Cutting to the chase, I'm surprised to find that there is more of a case for walnuts than almonds. This revolves around the type of vitamin E in each. I pretty much discount the ALA content since the LA is four times larger. LA is nominally "bad" because it can convert to arachidonic acid [AA]. However, the body doesn't create large amounts of AA just because it has a lot of LA. More significant to the balance of AA is intake of marine omega-3 fatty acids, IMO. Pecans have a better profile than walnuts - more gamma tocopherol without the ALA. More polyphenols. Pecans are my choice. (That was my summary, by the way.)

[A] Almonds. ( Prunus amygdalus )

Fatty acids, total monounsaturated: 32%

- Oleic acid: 31%

Fatty acids, total polyunsaturated: 12%

- Linoleic acid: 12%

Phytochemicals:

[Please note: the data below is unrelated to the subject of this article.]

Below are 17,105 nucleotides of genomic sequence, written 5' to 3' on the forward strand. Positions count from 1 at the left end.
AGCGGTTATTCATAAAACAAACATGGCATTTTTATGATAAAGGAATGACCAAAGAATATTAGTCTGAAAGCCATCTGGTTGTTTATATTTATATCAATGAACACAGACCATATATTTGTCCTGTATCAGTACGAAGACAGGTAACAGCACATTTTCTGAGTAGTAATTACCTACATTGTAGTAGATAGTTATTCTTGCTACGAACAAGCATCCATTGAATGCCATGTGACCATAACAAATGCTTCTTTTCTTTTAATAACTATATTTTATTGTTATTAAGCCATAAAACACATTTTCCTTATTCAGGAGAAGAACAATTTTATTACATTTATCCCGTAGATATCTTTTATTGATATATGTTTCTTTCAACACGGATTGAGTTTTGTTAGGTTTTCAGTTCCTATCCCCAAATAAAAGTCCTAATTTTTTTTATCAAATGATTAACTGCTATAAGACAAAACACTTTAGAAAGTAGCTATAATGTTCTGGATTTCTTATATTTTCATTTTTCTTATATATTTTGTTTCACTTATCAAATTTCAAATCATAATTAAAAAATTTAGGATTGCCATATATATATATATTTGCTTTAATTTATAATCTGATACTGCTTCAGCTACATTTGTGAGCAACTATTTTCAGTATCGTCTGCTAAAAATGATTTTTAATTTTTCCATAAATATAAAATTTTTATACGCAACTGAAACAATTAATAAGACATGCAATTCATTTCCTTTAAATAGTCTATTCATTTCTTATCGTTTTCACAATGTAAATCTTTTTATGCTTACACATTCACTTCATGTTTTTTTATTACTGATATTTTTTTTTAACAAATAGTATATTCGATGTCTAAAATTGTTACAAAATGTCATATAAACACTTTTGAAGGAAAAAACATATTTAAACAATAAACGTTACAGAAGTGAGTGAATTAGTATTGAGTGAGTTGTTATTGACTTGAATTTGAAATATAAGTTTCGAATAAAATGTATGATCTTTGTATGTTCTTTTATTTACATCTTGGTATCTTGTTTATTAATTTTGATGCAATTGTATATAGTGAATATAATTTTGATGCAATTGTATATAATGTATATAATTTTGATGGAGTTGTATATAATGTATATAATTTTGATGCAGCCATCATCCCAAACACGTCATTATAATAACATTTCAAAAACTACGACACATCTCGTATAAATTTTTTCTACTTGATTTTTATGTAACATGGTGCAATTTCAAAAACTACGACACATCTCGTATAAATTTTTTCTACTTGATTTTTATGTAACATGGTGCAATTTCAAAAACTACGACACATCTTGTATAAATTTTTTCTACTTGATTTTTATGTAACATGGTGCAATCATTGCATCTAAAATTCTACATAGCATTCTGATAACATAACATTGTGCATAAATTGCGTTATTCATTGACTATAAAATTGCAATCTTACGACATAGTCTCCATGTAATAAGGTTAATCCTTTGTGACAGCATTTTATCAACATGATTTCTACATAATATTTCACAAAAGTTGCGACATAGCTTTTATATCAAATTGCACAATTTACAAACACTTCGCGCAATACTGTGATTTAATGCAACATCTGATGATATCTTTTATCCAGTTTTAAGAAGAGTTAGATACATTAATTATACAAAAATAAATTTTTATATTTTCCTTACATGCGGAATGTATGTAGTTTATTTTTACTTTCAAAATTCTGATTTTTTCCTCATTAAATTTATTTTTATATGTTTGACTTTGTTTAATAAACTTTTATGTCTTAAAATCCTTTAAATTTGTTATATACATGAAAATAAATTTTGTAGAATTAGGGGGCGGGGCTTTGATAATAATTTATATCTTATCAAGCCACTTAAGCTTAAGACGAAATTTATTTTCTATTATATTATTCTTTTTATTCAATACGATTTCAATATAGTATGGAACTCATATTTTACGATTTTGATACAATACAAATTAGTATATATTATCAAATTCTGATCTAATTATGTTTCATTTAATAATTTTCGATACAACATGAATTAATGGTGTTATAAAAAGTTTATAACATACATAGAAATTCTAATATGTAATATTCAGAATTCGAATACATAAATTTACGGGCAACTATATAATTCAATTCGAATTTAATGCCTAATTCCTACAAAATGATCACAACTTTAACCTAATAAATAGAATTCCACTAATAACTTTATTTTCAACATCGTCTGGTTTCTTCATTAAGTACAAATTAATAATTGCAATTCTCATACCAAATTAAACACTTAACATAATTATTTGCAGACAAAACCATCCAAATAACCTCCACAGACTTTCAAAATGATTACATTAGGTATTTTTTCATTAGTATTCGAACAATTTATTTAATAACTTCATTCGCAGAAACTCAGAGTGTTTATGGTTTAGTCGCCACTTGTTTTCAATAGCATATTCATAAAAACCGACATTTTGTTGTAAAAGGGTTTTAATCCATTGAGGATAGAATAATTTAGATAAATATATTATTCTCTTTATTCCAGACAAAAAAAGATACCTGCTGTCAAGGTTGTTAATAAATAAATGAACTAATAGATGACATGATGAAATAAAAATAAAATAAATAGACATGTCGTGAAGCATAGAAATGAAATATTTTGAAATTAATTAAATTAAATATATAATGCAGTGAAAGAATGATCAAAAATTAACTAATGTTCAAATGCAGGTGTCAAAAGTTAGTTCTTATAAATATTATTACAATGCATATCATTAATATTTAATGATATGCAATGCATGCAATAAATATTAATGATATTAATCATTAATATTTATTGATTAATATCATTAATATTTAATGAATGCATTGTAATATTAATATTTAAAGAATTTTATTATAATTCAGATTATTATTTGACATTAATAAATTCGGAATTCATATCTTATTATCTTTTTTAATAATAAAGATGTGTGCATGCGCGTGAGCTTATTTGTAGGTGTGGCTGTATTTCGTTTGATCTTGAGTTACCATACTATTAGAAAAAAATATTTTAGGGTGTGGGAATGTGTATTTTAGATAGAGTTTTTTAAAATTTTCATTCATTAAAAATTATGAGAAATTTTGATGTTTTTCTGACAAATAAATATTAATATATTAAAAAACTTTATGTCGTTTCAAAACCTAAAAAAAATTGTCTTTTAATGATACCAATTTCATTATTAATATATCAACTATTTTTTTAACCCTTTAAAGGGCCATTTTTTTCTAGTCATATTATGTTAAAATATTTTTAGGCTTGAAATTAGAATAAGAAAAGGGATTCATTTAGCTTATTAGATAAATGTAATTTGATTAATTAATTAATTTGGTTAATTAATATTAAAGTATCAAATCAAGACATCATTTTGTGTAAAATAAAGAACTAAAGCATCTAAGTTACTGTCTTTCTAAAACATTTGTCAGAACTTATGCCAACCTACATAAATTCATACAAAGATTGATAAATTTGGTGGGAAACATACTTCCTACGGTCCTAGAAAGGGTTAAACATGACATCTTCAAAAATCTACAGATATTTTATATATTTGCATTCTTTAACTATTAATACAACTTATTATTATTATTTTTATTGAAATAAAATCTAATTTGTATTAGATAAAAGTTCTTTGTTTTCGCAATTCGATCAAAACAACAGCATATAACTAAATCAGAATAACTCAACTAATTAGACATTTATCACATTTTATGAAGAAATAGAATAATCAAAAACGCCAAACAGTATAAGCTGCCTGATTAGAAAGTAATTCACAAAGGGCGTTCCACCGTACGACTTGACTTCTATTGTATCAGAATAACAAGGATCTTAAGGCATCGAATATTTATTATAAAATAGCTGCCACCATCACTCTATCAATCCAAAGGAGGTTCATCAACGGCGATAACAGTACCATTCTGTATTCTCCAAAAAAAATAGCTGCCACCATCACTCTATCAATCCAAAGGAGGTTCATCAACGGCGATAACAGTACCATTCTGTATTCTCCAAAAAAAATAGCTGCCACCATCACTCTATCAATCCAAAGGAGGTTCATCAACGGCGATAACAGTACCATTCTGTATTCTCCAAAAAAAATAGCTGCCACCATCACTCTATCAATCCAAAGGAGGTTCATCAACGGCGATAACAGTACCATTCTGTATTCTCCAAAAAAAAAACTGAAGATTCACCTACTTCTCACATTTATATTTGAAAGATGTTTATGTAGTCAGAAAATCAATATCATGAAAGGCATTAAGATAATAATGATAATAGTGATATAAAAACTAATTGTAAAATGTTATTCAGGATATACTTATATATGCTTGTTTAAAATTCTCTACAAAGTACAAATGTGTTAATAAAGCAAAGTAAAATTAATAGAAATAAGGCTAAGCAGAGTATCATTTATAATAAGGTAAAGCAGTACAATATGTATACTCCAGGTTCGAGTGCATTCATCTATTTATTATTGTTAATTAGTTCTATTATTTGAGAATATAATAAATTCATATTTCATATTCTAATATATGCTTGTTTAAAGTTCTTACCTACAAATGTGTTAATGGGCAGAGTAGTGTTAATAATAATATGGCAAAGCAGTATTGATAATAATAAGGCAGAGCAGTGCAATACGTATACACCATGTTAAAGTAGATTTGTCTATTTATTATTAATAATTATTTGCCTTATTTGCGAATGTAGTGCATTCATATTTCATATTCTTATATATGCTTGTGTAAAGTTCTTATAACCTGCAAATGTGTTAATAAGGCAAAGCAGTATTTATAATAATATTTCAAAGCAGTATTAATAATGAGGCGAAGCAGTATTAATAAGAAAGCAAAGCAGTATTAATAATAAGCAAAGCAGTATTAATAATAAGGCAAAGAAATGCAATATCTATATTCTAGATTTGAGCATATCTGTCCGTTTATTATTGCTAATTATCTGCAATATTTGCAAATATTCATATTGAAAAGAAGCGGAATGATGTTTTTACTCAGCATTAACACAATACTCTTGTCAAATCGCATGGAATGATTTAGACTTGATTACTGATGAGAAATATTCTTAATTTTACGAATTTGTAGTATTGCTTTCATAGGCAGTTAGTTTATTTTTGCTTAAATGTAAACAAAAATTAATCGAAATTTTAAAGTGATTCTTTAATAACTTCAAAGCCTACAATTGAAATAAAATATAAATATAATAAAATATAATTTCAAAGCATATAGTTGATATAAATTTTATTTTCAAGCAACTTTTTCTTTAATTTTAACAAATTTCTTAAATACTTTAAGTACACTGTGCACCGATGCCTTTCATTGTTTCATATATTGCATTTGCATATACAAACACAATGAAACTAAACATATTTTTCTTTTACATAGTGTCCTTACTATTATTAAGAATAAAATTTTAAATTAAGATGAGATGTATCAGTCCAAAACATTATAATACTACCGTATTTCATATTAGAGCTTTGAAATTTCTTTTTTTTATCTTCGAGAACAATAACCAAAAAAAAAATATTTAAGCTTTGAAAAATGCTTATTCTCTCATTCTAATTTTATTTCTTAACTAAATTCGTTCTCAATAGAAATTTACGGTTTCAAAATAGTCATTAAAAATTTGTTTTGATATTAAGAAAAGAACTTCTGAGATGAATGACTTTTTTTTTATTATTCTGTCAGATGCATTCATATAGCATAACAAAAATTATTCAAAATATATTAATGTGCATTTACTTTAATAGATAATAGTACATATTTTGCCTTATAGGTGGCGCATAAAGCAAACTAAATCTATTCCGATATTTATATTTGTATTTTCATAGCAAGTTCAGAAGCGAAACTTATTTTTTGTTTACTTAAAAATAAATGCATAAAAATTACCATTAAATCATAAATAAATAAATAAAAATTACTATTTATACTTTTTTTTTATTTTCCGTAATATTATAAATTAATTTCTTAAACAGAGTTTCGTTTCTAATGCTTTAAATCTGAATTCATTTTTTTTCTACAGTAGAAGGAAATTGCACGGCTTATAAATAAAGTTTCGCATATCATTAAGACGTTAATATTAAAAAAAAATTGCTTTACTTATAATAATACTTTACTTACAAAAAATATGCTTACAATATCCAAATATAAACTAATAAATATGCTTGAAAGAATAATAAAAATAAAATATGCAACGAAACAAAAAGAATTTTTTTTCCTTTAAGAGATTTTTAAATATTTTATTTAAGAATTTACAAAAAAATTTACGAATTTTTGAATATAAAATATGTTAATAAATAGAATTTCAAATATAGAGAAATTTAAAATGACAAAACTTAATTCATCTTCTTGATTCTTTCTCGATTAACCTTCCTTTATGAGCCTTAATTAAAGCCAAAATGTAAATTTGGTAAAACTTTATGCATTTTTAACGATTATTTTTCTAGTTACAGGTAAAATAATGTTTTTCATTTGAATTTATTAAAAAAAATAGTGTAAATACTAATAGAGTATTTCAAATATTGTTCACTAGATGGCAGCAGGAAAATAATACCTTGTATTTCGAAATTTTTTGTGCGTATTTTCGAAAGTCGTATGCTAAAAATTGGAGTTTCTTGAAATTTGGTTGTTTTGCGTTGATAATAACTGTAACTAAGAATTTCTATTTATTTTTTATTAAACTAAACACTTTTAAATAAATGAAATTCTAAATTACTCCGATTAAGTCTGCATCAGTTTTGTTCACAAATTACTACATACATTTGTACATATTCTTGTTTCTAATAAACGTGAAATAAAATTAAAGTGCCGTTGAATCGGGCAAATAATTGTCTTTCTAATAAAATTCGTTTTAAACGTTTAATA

"The polyphenol content and antioxidant activity of Nonpareil, Carmel, Butte, Sonora, Fritz, Mission, and Monterey almond cultivars harvested over three seasons in California were examined. LC–MS was employed to quantify 16 flavonoids and two phenolic acids in acidified methanol extracts of almond skins. The 3-year mean polyphenol content of cultivars ranged from 4.0 to 10.7 mg/100 g almonds. Isorhamnetin-3-O-rutinoside was the most abundant flavonoid, present at 28–49% of total polyphenols among cultivars. Almonds from 2006 and 2007 had 13% fewer polyphenols than 2005, but FRAP and total phenols were comparable. Cultivar, but not season, had a differential impact on individual polyphenol synthesis. Using the results of polyphenol, total phenol, and FRAP, multivariate analysis distinguished harvest years and most cultivars with 80% confidence. Flavonoid content and antioxidant activity of almonds may be more dependent on cultivar than on seasonal differences." [A1]